When I first heard about Ready Player One, it seemed like a book that would be right up my alley. As someone who writes about video game history in the 1960s-1985, an avid gamer, and an aficionado and fan of 1980s pop culture, this book seemed tailor made for me.
Then I read it.
Spoilers below for Ready Player One
The book starts off exceedingly well–it has great characterization, world building, and a lot of fun nods towards the things that I really enjoy. I got the references, and I was having a lot of fun. I realized that since this was a dystopian novel, things wouldn’t be perfect. I was entirely with the book and enjoying myself until Wade finds the first key. Then things start getting really, really dicey.
I’ll get the minor complaints out of the way first. the pandering becomes almost intolerable. The fact that the black market information site is called “L33t Hax0rz Warezhaus” made me face palm so hard that I may have gotten minor whiplash. It’s the internet. People name stuff ridiculous things. I’m just not inclined to think that when the entire world becomes wired into a video game simulation, they’re going to be idiotic enough to name their black market eBay something as stupid as leetspeak.
Second, I completely understand that our hero is an 18 year old virgin. I get that. Including a detailed section about his purchasing of a sex doll and all the shame and joy he got from that was a little unnecessary. This may just be personal preference, but it sort of played into the lonely virgin gamer stereotype, but it also was just too much information on a character to know that he has super fun times with his lubed up sex doll, feels ashamed, then disposes of her.
Which brings me to my major sticking point of why I hated this book: the gamer stereotypes and the “dangers” of playing video games. For a book that seems so set on pandering to and celebrating nerd culture of the 1980s, it still has the tired theme of “but video games are dangerous/not a healthy hobby/no substitute/go outside and find love, you nerd.” This rubbed me the wrong way. As someone who has gamed their entire life, and as someone who suffers from multiple anxiety disorders and treatment resistive/major depression, video games are my way of dealing with them. They’re my entertainment and my therapy. I get extremely angry when I hear the same tired thing over and over about how terrible video games are for you, how you need to meet people, go outside, exercise, etc.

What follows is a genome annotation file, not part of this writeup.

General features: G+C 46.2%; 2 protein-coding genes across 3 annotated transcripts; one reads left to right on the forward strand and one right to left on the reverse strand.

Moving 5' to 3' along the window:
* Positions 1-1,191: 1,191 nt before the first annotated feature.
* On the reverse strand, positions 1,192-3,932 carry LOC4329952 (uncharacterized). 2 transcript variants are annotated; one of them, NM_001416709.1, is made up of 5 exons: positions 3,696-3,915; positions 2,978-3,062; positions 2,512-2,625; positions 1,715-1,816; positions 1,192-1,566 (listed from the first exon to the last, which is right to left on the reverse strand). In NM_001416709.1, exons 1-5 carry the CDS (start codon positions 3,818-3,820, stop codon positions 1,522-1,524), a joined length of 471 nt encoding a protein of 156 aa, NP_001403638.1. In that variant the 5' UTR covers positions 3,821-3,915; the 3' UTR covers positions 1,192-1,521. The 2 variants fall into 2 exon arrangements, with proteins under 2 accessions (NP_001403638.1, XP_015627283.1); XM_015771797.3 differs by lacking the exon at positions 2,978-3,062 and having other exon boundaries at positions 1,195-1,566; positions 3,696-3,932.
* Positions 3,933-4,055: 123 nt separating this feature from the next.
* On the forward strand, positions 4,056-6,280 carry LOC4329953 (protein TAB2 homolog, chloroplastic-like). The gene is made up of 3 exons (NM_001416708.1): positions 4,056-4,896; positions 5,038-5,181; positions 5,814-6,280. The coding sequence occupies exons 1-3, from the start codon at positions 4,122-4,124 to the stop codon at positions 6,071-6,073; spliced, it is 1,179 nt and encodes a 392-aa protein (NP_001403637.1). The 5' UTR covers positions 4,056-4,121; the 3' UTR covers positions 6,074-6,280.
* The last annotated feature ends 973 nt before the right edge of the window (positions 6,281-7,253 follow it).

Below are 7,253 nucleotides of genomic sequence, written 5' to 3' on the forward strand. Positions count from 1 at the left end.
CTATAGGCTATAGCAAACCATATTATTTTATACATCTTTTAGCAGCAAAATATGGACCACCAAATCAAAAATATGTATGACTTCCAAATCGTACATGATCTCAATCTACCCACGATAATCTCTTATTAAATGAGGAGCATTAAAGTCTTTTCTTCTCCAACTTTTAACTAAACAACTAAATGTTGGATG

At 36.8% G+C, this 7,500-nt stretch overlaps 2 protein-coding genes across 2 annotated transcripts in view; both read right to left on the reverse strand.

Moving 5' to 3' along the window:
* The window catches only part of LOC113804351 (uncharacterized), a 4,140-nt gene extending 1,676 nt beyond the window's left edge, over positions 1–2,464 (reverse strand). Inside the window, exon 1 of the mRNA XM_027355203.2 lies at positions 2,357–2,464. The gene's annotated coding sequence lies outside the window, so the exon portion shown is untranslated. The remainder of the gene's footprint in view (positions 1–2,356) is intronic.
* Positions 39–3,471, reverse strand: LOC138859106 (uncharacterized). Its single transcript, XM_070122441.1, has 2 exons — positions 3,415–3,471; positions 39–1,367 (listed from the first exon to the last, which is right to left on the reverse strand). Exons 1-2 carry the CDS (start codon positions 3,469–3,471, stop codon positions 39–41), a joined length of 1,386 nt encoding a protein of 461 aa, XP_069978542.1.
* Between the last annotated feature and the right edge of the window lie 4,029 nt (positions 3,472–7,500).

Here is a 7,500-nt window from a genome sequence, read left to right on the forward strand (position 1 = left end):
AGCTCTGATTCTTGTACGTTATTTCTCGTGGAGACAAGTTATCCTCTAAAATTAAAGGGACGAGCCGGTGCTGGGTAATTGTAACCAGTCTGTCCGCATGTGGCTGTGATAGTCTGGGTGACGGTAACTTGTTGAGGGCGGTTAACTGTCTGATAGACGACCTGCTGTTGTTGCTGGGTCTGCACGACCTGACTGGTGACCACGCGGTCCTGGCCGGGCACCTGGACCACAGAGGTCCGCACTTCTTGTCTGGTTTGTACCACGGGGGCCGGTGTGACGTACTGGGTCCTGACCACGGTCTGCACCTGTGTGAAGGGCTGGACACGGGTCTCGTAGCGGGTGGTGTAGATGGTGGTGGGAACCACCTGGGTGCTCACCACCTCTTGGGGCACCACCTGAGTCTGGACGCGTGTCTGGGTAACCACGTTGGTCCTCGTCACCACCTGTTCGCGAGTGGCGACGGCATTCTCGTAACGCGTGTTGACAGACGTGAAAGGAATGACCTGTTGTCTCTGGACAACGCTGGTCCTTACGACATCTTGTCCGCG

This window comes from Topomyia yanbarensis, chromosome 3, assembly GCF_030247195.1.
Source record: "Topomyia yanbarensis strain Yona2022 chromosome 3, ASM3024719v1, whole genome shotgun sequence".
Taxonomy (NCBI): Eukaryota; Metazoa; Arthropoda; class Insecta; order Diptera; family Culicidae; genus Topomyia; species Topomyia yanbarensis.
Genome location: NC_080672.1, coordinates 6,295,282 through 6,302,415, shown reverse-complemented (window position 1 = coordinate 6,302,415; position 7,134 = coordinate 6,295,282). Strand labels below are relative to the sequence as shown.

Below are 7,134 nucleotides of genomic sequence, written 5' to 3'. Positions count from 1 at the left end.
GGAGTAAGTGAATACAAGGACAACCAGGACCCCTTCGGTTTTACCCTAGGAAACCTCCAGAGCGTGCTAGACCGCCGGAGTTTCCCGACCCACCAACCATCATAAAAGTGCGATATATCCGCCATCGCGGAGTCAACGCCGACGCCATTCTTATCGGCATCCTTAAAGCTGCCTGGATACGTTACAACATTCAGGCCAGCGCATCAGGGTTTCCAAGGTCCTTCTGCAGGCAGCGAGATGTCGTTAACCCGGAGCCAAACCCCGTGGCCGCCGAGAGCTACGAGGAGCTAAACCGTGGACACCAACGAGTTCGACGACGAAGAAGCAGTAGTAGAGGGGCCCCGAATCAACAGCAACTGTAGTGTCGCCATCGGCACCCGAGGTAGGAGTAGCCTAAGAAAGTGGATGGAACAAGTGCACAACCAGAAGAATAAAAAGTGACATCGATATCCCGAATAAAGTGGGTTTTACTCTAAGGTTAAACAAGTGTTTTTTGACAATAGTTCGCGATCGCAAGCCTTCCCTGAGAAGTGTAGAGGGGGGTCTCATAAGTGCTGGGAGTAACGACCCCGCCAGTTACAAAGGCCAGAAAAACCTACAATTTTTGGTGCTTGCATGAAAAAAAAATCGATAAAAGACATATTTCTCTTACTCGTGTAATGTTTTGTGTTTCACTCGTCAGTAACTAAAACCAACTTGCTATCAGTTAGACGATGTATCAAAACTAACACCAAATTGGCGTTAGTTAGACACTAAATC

Reading nearly 400 pages and ending on a note of “now that I found love, I don’t want to login” and a preachy final message of “I substituted games for the real world, and don’t you make the same mistake, kiddo” rubbed me entirely the wrong way. It felt like a betrayal to write this essentially huge love story to the culture then bring up the same tired trope of it being a dangerous anti-social escape method that can ruin lives/affect chances at romance/etc.
It’s part of why I am strangely mystified that so many people that self identify as nerds or gamers are really into this book. Many also dislike this trope/critique, and yet actively endorse this book that has a finale that plays out in that exact way. There are many, many things you could critique gaming culture for, and many of them are valid. However, I think it is time that we move away from the stereotype of lonely, virginal, anti-social nerds who ruin their lives playing video games, and especially where the hero of the book is exactly the type of guy many of us would be rooting for. He won because he was GOOD at what he did, and he was passionate about it. He won because this was a culture he loved and embraced. To have him actively walk away because the programmer told him “go outside” and “don’t let love pass you because you’re gaming” when HE MET HER THROUGH THE GAME felt like a huge, weak cop out.
I wanted to like this book. I really did. I just can’t when the author is both trying to pander to my interests to sell his book and spit on them at the exact same time.